The most interesting thing is that the discovery of so many different “concepts” of music making influenced in return the way I listened to the otherwise considered as regular music; it made me change my perception (positively and negatively) of so many things I thought I knew very well.
A trained ear could find residues of all these in my various projects, from the textural free jazz of “A” trio to the improbable blend of rock, free jazz and middle-eastern music of Karkhana, passing by the European improv of Sawt Out or the free-fall experimentations in my various solo works.
[Read our Sharif Sehnaoui of Karkhana interview]
What's your take on how your upbringing and cultural surroundings have influenced your sonic preferences?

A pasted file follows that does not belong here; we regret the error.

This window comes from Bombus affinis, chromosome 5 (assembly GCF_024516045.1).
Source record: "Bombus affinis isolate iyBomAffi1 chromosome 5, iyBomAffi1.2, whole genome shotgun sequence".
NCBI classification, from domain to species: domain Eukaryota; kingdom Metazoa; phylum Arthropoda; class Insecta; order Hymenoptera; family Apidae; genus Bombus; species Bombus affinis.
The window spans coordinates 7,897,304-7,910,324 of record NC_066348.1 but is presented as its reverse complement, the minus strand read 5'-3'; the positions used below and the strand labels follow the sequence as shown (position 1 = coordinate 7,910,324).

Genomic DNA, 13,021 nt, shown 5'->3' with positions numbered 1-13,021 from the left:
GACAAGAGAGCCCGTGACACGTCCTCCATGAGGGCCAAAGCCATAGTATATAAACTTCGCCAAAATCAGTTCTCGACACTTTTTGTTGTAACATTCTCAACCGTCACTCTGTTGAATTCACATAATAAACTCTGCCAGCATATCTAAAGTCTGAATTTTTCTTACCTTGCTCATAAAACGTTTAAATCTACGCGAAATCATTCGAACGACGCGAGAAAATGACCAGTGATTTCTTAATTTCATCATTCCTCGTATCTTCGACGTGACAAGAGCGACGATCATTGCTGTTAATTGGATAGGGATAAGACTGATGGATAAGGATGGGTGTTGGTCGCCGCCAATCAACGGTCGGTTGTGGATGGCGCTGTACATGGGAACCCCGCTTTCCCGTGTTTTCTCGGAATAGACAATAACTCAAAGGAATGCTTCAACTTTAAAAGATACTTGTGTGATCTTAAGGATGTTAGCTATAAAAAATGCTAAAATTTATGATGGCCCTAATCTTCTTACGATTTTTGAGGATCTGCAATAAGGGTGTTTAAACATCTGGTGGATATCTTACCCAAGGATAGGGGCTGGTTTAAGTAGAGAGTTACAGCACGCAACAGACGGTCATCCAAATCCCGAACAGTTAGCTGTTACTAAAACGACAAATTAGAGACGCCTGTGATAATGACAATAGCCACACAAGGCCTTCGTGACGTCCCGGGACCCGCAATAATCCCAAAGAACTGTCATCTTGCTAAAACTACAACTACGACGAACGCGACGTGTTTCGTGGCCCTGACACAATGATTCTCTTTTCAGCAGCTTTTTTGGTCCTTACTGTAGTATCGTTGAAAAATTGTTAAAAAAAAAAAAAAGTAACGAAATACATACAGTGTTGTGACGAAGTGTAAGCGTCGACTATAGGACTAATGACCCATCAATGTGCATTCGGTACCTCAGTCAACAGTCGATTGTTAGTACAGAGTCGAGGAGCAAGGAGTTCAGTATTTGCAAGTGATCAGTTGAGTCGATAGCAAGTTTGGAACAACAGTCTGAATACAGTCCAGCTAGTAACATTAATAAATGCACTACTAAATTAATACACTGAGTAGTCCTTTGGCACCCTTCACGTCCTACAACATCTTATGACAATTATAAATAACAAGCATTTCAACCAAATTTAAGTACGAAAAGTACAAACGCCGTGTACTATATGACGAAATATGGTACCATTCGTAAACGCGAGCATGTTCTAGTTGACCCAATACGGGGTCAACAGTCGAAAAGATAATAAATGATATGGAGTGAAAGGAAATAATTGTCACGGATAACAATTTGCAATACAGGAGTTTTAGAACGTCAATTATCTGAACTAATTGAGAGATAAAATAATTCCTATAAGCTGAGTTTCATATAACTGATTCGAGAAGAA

The aforementioned experience of my youth definitely drove me to “aggressive” and “chaotic” music like free jazz. When I first saw the cover of Brötzmann’s Machine Gun I was immediately attracted to it.
But many other things have shaped my sonic preferences of course, and the first of them is … music! The music I used to listen to as a child was mostly cheesy pop songs (Arabic and Western), but also some fantastic Arabic music that my parents listened to and I used to hate (Oum Koulthoum, Asmahan, Sabah, Abdel Halim …) and also French singer songwriters that my mother loved (Georges Brassens, Jacques Brel, Barbara …). My dad also listened to a lot of classical music.
All this was pure torture for my ears back then, but it stayed somewhere in my brain until I rediscovered it at a later stage, and I guess that it influenced a lot my preferences and taste in music.